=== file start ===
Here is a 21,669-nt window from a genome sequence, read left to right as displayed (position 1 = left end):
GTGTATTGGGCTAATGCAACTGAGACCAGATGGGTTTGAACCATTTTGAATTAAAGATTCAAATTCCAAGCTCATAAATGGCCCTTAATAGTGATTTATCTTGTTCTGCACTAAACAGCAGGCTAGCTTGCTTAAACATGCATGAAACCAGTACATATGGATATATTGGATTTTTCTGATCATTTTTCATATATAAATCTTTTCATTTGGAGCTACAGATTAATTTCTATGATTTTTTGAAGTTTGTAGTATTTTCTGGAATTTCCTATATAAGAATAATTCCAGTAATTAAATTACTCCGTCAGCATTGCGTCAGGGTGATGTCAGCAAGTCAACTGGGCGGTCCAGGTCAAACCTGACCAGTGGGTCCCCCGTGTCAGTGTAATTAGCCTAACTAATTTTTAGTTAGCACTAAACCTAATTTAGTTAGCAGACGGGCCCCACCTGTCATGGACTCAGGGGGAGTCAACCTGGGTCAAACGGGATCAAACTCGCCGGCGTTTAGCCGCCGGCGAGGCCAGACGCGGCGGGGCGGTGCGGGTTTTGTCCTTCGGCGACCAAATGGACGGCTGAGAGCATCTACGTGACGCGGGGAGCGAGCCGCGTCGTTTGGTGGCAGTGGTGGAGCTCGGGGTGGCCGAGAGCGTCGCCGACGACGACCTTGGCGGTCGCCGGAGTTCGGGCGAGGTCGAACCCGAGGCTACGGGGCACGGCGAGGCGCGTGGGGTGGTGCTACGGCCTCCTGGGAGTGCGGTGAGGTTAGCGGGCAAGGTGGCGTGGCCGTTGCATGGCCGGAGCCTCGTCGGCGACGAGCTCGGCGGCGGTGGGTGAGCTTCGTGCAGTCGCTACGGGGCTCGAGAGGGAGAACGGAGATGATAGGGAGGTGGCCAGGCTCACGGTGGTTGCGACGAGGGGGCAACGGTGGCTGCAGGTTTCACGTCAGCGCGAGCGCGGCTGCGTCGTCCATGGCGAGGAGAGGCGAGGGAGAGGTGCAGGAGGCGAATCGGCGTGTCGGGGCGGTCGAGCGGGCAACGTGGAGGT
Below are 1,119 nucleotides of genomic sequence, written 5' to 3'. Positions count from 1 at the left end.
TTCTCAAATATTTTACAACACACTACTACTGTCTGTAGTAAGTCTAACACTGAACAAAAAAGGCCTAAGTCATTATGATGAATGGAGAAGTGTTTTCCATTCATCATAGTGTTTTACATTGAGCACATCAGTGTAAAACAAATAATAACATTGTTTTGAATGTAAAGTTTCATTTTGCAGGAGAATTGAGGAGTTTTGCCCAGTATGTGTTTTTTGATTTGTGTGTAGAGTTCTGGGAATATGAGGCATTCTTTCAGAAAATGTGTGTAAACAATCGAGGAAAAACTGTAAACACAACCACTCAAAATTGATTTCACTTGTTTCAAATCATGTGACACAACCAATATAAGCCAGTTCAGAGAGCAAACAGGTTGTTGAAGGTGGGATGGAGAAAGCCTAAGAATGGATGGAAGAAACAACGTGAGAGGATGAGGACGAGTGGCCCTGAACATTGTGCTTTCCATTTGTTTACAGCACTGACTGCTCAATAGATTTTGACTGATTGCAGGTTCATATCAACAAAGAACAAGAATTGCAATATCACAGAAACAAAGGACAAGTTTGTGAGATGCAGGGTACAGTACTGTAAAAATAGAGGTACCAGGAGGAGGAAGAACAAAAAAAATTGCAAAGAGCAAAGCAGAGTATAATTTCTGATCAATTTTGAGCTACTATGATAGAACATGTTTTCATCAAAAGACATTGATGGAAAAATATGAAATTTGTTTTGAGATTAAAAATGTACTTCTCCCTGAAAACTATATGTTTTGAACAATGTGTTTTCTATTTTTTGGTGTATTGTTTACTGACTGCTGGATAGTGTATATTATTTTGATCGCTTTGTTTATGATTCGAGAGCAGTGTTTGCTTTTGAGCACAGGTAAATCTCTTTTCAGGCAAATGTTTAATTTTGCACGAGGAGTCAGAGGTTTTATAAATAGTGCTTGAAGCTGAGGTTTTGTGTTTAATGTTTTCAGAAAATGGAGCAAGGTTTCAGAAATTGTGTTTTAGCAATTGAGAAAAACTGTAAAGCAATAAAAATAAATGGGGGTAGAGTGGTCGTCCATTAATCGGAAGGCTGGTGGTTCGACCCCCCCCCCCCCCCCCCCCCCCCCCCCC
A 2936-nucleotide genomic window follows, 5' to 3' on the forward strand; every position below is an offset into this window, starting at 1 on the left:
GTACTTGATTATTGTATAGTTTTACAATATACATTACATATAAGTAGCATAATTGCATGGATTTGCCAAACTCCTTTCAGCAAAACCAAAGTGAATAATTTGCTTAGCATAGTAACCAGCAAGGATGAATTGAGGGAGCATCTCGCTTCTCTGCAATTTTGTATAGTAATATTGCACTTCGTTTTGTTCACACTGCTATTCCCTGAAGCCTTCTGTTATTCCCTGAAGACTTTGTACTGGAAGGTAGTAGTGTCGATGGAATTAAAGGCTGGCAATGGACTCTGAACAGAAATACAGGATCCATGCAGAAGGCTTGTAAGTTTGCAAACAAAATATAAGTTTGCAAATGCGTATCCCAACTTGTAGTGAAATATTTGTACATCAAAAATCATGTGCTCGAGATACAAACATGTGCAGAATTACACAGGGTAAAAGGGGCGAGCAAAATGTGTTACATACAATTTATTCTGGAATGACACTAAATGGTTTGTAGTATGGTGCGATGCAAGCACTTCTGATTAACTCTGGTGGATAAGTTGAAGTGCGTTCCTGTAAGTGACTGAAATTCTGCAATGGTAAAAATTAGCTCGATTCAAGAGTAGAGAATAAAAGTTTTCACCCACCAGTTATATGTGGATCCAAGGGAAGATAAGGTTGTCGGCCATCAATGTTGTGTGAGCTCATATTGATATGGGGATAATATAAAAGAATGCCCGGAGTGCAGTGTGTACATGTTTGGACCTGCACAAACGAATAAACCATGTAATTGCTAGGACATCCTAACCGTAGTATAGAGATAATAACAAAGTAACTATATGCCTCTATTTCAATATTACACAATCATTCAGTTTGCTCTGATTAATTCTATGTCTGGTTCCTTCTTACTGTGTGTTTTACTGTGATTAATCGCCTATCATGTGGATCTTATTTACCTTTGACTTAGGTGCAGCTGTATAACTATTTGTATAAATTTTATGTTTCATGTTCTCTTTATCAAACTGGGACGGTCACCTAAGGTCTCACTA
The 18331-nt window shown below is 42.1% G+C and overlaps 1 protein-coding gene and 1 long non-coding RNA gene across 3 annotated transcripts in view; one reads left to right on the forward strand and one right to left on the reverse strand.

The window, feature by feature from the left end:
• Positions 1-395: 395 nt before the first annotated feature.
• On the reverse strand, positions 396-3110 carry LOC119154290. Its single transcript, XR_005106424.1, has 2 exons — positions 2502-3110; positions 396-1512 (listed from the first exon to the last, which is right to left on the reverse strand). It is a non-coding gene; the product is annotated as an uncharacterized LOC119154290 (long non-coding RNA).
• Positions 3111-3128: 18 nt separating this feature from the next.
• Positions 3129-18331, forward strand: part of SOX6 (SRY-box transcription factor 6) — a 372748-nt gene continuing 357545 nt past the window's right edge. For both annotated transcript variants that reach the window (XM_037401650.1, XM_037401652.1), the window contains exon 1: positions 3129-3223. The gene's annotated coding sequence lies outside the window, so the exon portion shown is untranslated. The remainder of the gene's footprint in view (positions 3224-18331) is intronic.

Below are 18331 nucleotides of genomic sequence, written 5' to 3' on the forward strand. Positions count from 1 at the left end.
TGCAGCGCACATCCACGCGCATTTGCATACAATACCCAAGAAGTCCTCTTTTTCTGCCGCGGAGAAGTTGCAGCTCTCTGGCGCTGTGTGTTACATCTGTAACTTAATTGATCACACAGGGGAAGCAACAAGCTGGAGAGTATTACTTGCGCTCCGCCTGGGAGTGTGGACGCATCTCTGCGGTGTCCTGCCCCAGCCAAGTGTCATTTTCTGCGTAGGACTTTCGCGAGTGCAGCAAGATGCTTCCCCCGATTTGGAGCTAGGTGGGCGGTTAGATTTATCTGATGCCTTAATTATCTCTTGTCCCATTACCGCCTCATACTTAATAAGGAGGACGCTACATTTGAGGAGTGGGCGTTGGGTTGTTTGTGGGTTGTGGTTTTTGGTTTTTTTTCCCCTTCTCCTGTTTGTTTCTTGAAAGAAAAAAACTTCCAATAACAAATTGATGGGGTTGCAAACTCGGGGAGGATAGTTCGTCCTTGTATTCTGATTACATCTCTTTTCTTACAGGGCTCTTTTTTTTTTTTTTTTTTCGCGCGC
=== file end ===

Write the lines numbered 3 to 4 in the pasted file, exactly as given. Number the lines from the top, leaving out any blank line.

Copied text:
Below are 1,119 nucleotides of genomic sequence, written 5' to 3'. Positions count from 1 at the left end.
TTCTCAAATATTTTACAACACACTACTACTGTCTGTAGTAAGTCTAACACTGAACAAAAAAGGCCTAAGTCATTATGATGAATGGAGAAGTGTTTTCCATTCATCATAGTGTTTTACATTGAGCACATCAGTGTAAAACAAATAATAACATTGTTTTGAATGTAAAGTTTCATTTTGCAGGAGAATTGAGGAGTTTTGCCCAGTATGTGTTTTTTGATTTGTGTGTAGAGTTCTGGGAATATGAGGCATTCTTTCAGAAAATGTGTGTAAACAATCGAGGAAAAACTGTAAACACAACCACTCAAAATTGATTTCACTTGTTTCAAATCATGTGACACAACCAATATAAGCCAGTTCAGAGAGCAAACAGGTTGTTGAAGGTGGGATGGAGAAAGCCTAAGAATGGATGGAAGAAACAACGTGAGAGGATGAGGACGAGTGGCCCTGAACATTGTGCTTTCCATTTGTTTACAGCACTGACTGCTCAATAGATTTTGACTGATTGCAGGTTCATATCAACAAAGAACAAGAATTGCAATATCACAGAAACAAAGGACAAGTTTGTGAGATGCAGGGTACAGTACTGTAAAAATAGAGGTACCAGGAGGAGGAAGAACAAAAAAAATTGCAAAGAGCAAAGCAGAGTATAATTTCTGATCAATTTTGAGCTACTATGATAGAACATGTTTTCATCAAAAGACATTGATGGAAAAATATGAAATTTGTTTTGAGATTAAAAATGTACTTCTCCCTGAAAACTATATGTTTTGAACAATGTGTTTTCTATTTTTTGGTGTATTGTTTACTGACTGCTGGATAGTGTATATTATTTTGATCGCTTTGTTTATGATTCGAGAGCAGTGTTTGCTTTTGAGCACAGGTAAATCTCTTTTCAGGCAAATGTTTAATTTTGCACGAGGAGTCAGAGGTTTTATAAATAGTGCTTGAAGCTGAGGTTTTGTGTTTAATGTTTTCAGAAAATGGAGCAAGGTTTCAGAAATTGTGTTTTAGCAATTGAGAAAAACTGTAAAGCAATAAAAATAAATGGGGGTAGAGTGGTCGTCCATTAATCGGAAGGCTGGTGGTTCGACCCCCCCCCCCCCCCCCCCCCCCCCCCCC